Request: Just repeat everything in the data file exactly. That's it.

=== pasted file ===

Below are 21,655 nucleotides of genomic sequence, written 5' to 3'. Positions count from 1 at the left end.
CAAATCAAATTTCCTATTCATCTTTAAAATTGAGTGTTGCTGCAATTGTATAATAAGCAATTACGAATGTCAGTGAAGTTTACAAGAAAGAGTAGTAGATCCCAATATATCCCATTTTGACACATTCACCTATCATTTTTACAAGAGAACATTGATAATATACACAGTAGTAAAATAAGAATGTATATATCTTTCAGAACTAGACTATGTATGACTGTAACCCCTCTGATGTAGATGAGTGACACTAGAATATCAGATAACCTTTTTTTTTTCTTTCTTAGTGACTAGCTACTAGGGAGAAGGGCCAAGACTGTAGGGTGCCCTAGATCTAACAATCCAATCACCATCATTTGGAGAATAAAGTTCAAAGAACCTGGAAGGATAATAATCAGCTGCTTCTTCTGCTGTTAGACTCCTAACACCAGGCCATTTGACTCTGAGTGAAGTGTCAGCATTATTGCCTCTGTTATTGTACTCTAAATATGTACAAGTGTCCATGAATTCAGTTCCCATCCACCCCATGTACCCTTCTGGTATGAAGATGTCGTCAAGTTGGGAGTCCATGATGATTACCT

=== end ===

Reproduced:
Below are 21,655 nucleotides of genomic sequence, written 5' to 3'. Positions count from 1 at the left end.
CAAATCAAATTTCCTATTCATCTTTAAAATTGAGTGTTGCTGCAATTGTATAATAAGCAATTACGAATGTCAGTGAAGTTTACAAGAAAGAGTAGTAGATCCCAATATATCCCATTTTGACACATTCACCTATCATTTTTACAAGAGAACATTGATAATATACACAGTAGTAAAATAAGAATGTATATATCTTTCAGAACTAGACTATGTATGACTGTAACCCCTCTGATGTAGATGAGTGACACTAGAATATCAGATAACCTTTTTTTTTTCTTTCTTAGTGACTAGCTACTAGGGAGAAGGGCCAAGACTGTAGGGTGCCCTAGATCTAACAATCCAATCACCATCATTTGGAGAATAAAGTTCAAAGAACCTGGAAGGATAATAATCAGCTGCTTCTTCTGCTGTTAGACTCCTAACACCAGGCCATTTGACTCTGAGTGAAGTGTCAGCATTATTGCCTCTGTTATTGTACTCTAAATATGTACAAGTGTCCATGAATTCAGTTCCCATCCACCCCATGTACCCTTCTGGTATGAAGATGTCGTCAAGTTGGGAGTCCATGATGATTACCT